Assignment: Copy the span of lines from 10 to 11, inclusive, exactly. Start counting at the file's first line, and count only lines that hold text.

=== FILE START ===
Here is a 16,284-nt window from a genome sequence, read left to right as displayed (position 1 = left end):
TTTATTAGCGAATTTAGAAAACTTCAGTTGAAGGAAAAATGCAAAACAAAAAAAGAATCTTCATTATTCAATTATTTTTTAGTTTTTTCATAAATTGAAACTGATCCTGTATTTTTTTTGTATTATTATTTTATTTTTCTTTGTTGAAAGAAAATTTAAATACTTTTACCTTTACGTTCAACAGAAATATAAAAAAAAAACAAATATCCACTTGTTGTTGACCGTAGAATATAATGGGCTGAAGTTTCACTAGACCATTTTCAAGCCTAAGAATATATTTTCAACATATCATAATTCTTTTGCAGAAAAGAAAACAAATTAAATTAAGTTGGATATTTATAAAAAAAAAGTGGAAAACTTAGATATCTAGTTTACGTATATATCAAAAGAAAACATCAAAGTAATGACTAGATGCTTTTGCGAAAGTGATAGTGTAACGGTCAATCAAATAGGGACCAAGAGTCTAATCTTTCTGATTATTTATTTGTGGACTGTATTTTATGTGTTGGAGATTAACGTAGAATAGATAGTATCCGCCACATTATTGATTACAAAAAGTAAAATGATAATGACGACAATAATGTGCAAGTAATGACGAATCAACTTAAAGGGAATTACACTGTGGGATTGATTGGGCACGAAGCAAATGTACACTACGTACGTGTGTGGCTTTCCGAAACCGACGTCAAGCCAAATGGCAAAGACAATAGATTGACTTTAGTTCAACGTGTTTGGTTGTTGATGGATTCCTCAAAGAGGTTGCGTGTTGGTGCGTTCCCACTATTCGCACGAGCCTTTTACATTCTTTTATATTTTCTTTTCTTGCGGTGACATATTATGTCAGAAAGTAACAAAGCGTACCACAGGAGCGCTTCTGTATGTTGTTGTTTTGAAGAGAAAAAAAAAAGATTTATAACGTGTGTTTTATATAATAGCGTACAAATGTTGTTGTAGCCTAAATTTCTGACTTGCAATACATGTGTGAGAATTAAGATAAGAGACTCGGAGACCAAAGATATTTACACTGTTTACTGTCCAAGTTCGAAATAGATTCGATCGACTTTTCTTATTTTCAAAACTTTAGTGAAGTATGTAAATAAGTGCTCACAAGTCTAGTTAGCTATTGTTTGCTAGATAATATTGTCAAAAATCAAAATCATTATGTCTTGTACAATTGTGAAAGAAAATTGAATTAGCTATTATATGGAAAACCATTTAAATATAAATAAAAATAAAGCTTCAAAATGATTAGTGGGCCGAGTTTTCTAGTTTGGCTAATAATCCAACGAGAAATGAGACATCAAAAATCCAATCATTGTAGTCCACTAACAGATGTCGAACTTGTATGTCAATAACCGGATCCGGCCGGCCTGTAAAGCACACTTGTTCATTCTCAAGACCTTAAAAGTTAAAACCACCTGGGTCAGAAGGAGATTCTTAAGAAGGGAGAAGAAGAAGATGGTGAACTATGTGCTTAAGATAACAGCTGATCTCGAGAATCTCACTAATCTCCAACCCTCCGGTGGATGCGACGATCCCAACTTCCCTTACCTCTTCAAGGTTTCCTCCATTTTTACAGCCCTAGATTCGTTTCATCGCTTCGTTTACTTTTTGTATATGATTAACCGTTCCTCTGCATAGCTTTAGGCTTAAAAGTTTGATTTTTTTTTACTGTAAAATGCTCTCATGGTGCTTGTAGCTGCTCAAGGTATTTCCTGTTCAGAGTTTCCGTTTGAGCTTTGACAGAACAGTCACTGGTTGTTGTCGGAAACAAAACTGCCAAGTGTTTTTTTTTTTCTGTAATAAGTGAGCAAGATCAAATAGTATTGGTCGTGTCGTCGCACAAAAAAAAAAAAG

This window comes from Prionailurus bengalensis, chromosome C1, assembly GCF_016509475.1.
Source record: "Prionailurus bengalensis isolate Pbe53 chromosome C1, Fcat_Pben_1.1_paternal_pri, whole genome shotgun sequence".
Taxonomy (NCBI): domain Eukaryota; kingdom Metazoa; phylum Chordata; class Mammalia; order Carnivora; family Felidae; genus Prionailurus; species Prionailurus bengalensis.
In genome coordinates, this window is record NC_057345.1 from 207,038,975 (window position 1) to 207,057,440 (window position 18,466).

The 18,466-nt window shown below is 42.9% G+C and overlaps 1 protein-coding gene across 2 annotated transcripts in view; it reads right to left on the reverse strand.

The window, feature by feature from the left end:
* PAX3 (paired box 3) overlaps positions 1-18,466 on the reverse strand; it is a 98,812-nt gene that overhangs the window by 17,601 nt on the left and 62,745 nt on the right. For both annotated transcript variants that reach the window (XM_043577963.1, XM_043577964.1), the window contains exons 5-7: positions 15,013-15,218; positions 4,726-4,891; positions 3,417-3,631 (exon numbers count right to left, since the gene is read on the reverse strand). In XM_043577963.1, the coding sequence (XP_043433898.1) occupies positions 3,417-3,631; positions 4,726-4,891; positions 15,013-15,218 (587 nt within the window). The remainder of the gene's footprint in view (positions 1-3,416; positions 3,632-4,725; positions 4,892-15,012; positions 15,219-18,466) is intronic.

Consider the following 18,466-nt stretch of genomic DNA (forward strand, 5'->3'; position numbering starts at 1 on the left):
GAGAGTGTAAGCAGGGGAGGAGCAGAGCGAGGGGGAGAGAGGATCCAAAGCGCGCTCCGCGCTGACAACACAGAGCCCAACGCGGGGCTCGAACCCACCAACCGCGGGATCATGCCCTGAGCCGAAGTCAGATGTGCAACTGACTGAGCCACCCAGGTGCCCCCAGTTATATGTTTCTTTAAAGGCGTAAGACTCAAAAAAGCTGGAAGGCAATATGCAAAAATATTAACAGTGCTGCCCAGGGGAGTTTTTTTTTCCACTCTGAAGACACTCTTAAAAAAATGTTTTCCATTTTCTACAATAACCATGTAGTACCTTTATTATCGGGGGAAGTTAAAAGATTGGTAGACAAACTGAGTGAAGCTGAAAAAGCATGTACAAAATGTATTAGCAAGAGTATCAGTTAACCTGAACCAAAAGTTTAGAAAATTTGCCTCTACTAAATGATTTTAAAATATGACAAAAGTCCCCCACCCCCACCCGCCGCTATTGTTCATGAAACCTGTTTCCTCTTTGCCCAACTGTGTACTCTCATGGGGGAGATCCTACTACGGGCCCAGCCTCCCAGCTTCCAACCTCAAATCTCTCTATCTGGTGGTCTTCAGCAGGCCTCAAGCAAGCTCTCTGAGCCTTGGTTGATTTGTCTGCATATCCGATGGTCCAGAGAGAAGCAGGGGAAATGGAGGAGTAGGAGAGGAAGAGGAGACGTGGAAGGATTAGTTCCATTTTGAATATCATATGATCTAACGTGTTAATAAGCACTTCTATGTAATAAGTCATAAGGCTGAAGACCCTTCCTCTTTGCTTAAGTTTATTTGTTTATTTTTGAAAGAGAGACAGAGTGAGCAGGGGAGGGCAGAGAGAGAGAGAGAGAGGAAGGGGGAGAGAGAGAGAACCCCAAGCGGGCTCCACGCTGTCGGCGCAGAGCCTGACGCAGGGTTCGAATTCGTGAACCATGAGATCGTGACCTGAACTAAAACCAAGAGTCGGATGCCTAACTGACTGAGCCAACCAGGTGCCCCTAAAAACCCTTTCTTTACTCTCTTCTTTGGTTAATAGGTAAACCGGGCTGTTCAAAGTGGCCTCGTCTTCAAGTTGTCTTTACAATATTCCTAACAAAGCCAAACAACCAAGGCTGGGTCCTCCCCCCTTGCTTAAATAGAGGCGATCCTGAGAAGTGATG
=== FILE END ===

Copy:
Consider the following 18,466-nt stretch of genomic DNA (forward strand, 5'->3'; position numbering starts at 1 on the left):
GAGAGTGTAAGCAGGGGAGGAGCAGAGCGAGGGGGAGAGAGGATCCAAAGCGCGCTCCGCGCTGACAACACAGAGCCCAACGCGGGGCTCGAACCCACCAACCGCGGGATCATGCCCTGAGCCGAAGTCAGATGTGCAACTGACTGAGCCACCCAGGTGCCCCCAGTTATATGTTTCTTTAAAGGCGTAAGACTCAAAAAAGCTGGAAGGCAATATGCAAAAATATTAACAGTGCTGCCCAGGGGAGTTTTTTTTTCCACTCTGAAGACACTCTTAAAAAAATGTTTTCCATTTTCTACAATAACCATGTAGTACCTTTATTATCGGGGGAAGTTAAAAGATTGGTAGACAAACTGAGTGAAGCTGAAAAAGCATGTACAAAATGTATTAGCAAGAGTATCAGTTAACCTGAACCAAAAGTTTAGAAAATTTGCCTCTACTAAATGATTTTAAAATATGACAAAAGTCCCCCACCCCCACCCGCCGCTATTGTTCATGAAACCTGTTTCCTCTTTGCCCAACTGTGTACTCTCATGGGGGAGATCCTACTACGGGCCCAGCCTCCCAGCTTCCAACCTCAAATCTCTCTATCTGGTGGTCTTCAGCAGGCCTCAAGCAAGCTCTCTGAGCCTTGGTTGATTTGTCTGCATATCCGATGGTCCAGAGAGAAGCAGGGGAAATGGAGGAGTAGGAGAGGAAGAGGAGACGTGGAAGGATTAGTTCCATTTTGAATATCATATGATCTAACGTGTTAATAAGCACTTCTATGTAATAAGTCATAAGGCTGAAGACCCTTCCTCTTTGCTTAAGTTTATTTGTTTATTTTTGAAAGAGAGACAGAGTGAGCAGGGGAGGGCAGAGAGAGAGAGAGAGAGGAAGGGGGAGAGAGAGAGAACCCCAAGCGGGCTCCACGCTGTCGGCGCAGAGCCTGACGCAGGGTTCGAATTCGTGAACCATGAGATCGTGACCTGAACTAAAACCAAGAGTCGGATGCCTAACTGACTGAGCCAACCAGGTGCCCCTAAAAACCCTTTCTTTACTCTCTTCTTTGGTTAATAGGTAAACCGGGCTGTTCAAAGTGGCCTCGTCTTCAAGTTGTCTTTACAATATTCCTAACAAAGCCAAACAACCAAGGCTGGGTCCTCCCCCCTTGCTTAAATAGAGGCGATCCTGAGAAGTGATG